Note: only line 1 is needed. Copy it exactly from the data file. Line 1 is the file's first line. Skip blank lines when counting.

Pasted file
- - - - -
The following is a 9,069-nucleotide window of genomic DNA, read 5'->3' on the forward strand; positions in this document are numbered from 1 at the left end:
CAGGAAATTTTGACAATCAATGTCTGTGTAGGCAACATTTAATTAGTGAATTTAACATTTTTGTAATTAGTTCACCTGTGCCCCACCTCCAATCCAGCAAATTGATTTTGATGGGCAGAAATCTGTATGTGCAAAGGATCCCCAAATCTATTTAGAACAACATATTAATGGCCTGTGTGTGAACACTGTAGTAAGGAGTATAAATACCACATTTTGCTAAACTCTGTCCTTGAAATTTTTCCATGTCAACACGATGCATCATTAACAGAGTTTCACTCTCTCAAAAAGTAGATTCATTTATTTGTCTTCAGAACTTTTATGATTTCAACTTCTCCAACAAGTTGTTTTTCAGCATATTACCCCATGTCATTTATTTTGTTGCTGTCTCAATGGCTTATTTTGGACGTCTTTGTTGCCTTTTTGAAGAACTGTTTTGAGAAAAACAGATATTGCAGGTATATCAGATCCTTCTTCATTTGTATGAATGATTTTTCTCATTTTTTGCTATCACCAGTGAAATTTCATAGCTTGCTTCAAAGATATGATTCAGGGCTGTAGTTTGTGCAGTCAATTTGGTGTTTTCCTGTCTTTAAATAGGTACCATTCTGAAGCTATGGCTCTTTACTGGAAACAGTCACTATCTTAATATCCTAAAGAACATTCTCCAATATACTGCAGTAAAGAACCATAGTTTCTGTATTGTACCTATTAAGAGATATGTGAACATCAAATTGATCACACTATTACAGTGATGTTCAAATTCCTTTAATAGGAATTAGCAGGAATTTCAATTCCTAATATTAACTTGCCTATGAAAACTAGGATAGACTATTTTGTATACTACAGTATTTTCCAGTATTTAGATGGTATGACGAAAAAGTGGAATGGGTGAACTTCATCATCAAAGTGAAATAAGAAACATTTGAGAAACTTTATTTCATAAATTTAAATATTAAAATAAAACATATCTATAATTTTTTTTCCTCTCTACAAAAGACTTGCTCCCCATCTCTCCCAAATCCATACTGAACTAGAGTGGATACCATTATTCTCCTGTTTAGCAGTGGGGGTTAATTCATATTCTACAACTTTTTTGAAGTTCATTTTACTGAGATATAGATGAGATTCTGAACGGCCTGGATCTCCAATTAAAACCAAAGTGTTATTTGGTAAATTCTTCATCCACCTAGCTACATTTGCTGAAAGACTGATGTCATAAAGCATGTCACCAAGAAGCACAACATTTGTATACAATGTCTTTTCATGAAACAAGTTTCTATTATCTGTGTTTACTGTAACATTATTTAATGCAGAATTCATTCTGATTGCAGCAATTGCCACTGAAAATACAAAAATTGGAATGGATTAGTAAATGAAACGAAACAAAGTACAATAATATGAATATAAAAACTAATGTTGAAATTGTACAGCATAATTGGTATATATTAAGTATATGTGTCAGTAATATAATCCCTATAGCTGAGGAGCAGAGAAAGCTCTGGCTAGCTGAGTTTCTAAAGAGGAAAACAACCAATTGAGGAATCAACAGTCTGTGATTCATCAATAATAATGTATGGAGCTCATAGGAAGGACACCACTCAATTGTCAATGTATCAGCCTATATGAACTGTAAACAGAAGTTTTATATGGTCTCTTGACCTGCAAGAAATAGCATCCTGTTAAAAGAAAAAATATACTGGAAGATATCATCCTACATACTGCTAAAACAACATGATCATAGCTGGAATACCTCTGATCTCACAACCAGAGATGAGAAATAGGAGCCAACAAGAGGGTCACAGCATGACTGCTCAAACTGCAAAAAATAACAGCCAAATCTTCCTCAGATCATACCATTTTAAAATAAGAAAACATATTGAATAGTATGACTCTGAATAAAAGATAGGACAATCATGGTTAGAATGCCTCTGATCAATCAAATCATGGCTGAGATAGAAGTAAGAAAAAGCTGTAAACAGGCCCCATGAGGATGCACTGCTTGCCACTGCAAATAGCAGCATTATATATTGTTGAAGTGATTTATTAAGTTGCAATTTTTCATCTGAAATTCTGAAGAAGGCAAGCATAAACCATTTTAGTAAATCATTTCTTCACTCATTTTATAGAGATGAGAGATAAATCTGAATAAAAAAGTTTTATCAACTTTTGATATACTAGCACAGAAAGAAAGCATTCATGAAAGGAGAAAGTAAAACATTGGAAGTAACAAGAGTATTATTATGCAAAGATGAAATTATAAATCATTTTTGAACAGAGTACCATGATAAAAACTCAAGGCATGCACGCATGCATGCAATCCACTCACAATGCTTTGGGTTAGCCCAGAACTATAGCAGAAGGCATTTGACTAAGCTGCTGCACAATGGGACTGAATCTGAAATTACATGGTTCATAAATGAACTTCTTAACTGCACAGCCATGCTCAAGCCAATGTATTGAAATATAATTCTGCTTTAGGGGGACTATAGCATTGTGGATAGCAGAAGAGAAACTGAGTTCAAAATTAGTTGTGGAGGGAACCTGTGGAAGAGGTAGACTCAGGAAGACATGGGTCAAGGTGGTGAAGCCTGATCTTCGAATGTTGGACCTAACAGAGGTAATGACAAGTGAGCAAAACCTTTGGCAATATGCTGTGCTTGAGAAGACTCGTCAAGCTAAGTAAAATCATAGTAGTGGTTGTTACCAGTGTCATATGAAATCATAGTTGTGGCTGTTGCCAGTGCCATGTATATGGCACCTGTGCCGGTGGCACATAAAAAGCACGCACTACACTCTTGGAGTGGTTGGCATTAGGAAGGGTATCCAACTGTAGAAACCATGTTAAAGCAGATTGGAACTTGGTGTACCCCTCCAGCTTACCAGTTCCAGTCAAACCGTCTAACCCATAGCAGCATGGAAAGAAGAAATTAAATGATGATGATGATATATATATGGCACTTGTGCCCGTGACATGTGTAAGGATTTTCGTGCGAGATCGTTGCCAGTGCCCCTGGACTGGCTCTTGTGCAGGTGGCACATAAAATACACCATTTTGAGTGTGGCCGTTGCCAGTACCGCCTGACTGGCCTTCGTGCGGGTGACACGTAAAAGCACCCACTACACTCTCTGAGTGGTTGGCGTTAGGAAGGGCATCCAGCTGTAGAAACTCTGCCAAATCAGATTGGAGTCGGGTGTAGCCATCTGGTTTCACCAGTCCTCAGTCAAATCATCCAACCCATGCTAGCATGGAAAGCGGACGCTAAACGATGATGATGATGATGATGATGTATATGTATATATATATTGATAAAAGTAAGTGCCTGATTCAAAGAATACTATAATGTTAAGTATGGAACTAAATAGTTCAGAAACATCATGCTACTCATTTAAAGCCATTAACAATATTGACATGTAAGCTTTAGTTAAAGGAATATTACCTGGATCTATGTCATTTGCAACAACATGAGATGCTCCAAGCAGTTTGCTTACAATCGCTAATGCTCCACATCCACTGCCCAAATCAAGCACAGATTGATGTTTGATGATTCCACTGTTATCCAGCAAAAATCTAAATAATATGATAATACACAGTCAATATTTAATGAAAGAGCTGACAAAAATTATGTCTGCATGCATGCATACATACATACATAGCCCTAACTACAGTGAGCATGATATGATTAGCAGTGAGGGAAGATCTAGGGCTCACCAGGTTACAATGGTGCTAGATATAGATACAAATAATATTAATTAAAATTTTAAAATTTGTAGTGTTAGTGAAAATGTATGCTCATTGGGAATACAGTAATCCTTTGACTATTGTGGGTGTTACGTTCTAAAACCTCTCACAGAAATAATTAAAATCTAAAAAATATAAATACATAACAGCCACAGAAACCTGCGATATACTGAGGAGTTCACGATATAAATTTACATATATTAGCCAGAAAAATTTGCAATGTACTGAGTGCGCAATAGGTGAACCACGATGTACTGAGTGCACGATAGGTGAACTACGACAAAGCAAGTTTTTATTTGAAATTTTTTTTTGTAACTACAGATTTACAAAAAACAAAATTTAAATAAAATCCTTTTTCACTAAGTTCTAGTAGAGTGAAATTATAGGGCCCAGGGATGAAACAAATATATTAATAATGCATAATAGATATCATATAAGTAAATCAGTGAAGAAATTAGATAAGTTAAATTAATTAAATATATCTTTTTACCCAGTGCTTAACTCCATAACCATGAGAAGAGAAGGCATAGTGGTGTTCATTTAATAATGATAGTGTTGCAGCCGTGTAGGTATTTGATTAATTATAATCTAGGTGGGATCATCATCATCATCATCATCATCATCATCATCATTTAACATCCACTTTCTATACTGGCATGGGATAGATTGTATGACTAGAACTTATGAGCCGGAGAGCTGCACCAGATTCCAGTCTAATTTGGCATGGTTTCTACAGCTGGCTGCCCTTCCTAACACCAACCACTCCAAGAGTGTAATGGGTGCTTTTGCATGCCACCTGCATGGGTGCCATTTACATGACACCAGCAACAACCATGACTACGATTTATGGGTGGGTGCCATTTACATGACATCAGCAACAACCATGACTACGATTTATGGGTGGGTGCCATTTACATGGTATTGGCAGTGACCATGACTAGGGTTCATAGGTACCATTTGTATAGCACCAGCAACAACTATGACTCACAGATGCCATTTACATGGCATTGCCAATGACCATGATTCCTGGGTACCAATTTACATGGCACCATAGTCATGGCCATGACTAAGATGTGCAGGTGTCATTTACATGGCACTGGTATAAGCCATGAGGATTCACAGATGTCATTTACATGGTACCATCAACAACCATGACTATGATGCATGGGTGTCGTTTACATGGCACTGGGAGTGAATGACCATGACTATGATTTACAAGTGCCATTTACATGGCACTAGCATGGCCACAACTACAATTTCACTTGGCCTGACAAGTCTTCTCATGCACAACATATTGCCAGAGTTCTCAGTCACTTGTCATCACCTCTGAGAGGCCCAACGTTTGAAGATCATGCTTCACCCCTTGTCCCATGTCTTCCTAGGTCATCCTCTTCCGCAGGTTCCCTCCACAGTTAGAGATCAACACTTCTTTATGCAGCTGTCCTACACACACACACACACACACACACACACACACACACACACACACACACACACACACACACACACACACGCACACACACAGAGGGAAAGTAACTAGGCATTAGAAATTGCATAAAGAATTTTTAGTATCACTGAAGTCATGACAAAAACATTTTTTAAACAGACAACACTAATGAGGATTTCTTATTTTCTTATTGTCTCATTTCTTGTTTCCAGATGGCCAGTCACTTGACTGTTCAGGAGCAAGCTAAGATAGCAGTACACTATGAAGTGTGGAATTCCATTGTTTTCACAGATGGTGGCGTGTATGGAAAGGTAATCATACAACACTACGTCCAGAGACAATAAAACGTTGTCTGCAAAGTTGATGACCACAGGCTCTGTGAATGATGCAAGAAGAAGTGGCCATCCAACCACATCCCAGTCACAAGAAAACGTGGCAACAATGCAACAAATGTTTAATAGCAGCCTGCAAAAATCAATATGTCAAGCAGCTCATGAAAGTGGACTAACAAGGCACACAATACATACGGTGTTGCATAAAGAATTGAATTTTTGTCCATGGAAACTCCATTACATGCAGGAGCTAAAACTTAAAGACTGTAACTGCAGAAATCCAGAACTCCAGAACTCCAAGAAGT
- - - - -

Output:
The following is a 9,069-nucleotide window of genomic DNA, read 5'->3' on the forward strand; positions in this document are numbered from 1 at the left end: